The content of Enem’s chemistry questions is divided into 10 main units, which are: Chemical transformations (where the subjects of atomic number, mass number, isotopes, atomic mass, periodic table and chemical reactions are included); Representation of chemical transformations (topic that includes balancing chemical equations and stoichiometric calculations); Materials, their properties and uses (which includes material properties, physical states of materials, changes in state, mixtures and intermolecular forces); Water (which includes solutions, acids, bases, salts and oxides, nomenclature and indicators); Chemical transformations and energy (where contents such as enthalpy, thermochemical equations, Hess’s law, cell and electrolysis are inserted); Dynamics of chemical transformations (which includes reaction speed and activation energy); Chemical transformation and equilibrium (which includes the subjects of equilibrium constant, acid-base balance and pH, salt solubility and hydrolysis); Carbon compounds (includes organic functions, hydrocarbons and polymers); Relations of chemistry with technologies, society and the environment (includes the subject of pollution); Chemical energies in everyday life (includes the subjects of oil, natural gas and coal) (Brasil, 2015).
Compare the content of the questions of the Chemistry component of the National High School Examination (ENEM) between the years 2014 to 2018 with the curriculum content of the technical chemistry course at the Federal Institute of Amapá (IFAP).
The research was carried out using chemistry questions from the National High School Exam (ENEM) taken from the Super Professor program (software), acquired from Interbits Informática (https://www.sprweb.com.br/mod_superpro/index.php) . The chemical discipline and the years 2014 to 2018 were selected in the program. The questions were classified according to the program. Subsequently, a comparison was made between these and the syllabus of the chemical component of the technical course at the Federal Institute of Amapá (IFAP). The bibliographic research was carried out on scientific articles, on computers of the Institute at the Federal Institute of Education, Science and Technology of Amapá, Campus Macapá, located at Rodovia BR 210 KM 3, s / n – Bairro Brasil Novo. CEP: 68.909-398, Macapá, Amapá, Brazil. The data was compiled in the Excel application, part of the Microsoft Corporation’s Office suite.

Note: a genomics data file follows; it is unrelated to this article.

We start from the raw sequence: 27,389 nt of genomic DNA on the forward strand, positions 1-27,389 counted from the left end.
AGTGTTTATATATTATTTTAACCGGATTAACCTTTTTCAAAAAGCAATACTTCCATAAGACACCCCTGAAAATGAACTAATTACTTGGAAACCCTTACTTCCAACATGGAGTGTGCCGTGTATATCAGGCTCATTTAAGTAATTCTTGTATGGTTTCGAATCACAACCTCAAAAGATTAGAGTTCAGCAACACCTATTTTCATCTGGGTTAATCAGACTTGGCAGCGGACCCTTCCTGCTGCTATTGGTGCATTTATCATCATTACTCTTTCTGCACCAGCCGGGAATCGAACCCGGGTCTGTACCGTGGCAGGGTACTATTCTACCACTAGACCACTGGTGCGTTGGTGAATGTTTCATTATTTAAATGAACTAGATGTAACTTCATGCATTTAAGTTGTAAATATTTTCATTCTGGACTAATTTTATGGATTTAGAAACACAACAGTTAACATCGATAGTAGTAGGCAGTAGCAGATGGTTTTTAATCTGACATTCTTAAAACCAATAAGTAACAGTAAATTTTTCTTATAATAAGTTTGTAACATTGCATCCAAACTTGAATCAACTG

Table 1 shows the content of ENEM chemistry questions between 2014 and 2018, by quantity and percentage of questions. These questions correspond to 78.82% of the total questions in the period. Questions about enzymes, carbohydrates, indicators, changes in state, symbols, pollution and physico-chemical properties do not appear in the period (0.00%). Questions about atom structure, chemical kinetics, density, colligative properties, solutions, periodic classification, reaction equation and balance, inorganic functions, laboratory practices, substance and mixture, carbon chains, flat isomerism, oil and polymers appear 1.18%. Questions about solution concentrations, chemical or ionic balance, salt hydrolysis, redox and functions are 2.35%. Questions about chemical bonds and molecular geometry, radioactivity and spatial isomerism correspond to 3.53%. Stoichiometric calculation and separation of mixtures correspond to 4.71% of the questions. Questions about thermochemistry and organic reactions are 7.06%. Intermolecular and electrochemical forces appear 8.24%.
Table 1 Classification of the content of ENEM chemistry questions between 2014 and 2018, by quantity and percentage of questions.
Table 2 shows the overlapping content of ENEM chemistry questions between 2014 and 2018, by quantity and percentage of questions. The overlapping questions represent 21.18% of the total exam, in the period. The questions Intermolecular forces + Physical-Chemical Properties, Intermolecular forces + Colligative properties, Intermolecular forces + Separation of mixtures, Chemical bonds and molecular geometry + periodic classification, Hydrolysis of salts + Equation and balance of reactions + Inorganic functions, Chemical or ionic balance + Polymers, Carbohydrates + Oxide-reduction, Hydrolysis of salts + Indicators, Symbols + Substance and mixture, Equation and balance of reactions + Pollution and Pollution + Carbon chains appear 1.18%. The problems of Enzymes + Organic reactions, Concentrations of solutions + Solutions account for 2.35%.